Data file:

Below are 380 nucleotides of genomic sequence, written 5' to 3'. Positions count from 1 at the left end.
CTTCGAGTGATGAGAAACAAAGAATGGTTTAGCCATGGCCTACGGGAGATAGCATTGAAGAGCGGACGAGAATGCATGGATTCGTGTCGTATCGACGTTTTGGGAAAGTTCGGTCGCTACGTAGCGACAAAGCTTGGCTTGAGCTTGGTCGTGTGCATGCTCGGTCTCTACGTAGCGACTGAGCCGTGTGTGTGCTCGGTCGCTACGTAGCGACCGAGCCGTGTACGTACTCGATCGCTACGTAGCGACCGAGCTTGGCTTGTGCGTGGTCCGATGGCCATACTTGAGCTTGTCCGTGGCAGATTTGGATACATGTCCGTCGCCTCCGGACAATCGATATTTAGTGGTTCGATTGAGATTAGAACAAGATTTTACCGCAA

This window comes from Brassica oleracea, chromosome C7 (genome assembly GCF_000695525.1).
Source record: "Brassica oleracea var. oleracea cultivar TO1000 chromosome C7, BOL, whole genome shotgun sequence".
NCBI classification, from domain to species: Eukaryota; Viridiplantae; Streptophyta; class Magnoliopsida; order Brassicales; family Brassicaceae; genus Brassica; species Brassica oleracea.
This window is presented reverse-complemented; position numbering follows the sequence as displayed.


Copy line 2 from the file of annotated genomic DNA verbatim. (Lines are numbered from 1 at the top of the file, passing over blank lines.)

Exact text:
CTTCGAGTGATGAGAAACAAAGAATGGTTTAGCCATGGCCTACGGGAGATAGCATTGAAGAGCGGACGAGAATGCATGGATTCGTGTCGTATCGACGTTTTGGGAAAGTTCGGTCGCTACGTAGCGACAAAGCTTGGCTTGAGCTTGGTCGTGTGCATGCTCGGTCTCTACGTAGCGACTGAGCCGTGTGTGTGCTCGGTCGCTACGTAGCGACCGAGCCGTGTACGTACTCGATCGCTACGTAGCGACCGAGCTTGGCTTGTGCGTGGTCCGATGGCCATACTTGAGCTTGTCCGTGGCAGATTTGGATACATGTCCGTCGCCTCCGGACAATCGATATTTAGTGGTTCGATTGAGATTAGAACAAGATTTTACCGCAA